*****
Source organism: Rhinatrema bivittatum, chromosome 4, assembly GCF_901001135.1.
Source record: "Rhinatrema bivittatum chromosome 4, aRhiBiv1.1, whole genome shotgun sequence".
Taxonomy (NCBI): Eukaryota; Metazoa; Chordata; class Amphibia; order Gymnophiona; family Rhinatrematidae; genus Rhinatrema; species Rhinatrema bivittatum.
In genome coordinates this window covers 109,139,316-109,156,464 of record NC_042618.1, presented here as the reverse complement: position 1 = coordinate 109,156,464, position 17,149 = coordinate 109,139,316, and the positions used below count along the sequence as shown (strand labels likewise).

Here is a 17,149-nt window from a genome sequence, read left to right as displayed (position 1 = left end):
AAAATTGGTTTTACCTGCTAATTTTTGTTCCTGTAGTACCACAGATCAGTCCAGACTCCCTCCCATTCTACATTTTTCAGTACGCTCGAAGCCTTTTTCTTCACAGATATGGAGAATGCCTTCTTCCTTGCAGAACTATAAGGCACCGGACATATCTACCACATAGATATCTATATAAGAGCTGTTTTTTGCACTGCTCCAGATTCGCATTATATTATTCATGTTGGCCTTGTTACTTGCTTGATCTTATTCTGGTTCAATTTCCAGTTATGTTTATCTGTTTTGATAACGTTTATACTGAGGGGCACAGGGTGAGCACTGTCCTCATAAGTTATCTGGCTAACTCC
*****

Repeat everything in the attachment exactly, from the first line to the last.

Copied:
Source organism: Rhinatrema bivittatum, chromosome 4, assembly GCF_901001135.1.
Source record: "Rhinatrema bivittatum chromosome 4, aRhiBiv1.1, whole genome shotgun sequence".
Taxonomy (NCBI): Eukaryota; Metazoa; Chordata; class Amphibia; order Gymnophiona; family Rhinatrematidae; genus Rhinatrema; species Rhinatrema bivittatum.
In genome coordinates this window covers 109,139,316-109,156,464 of record NC_042618.1, presented here as the reverse complement: position 1 = coordinate 109,156,464, position 17,149 = coordinate 109,139,316, and the positions used below count along the sequence as shown (strand labels likewise).

Here is a 17,149-nt window from a genome sequence, read left to right as displayed (position 1 = left end):
AAAATTGGTTTTACCTGCTAATTTTTGTTCCTGTAGTACCACAGATCAGTCCAGACTCCCTCCCATTCTACATTTTTCAGTACGCTCGAAGCCTTTTTCTTCACAGATATGGAGAATGCCTTCTTCCTTGCAGAACTATAAGGCACCGGACATATCTACCACATAGATATCTATATAAGAGCTGTTTTTTGCACTGCTCCAGATTCGCATTATATTATTCATGTTGGCCTTGTTACTTGCTTGATCTTATTCTGGTTCAATTTCCAGTTATGTTTATCTGTTTTGATAACGTTTATACTGAGGGGCACAGGGTGAGCACTGTCCTCATAAGTTATCTGGCTAACTCC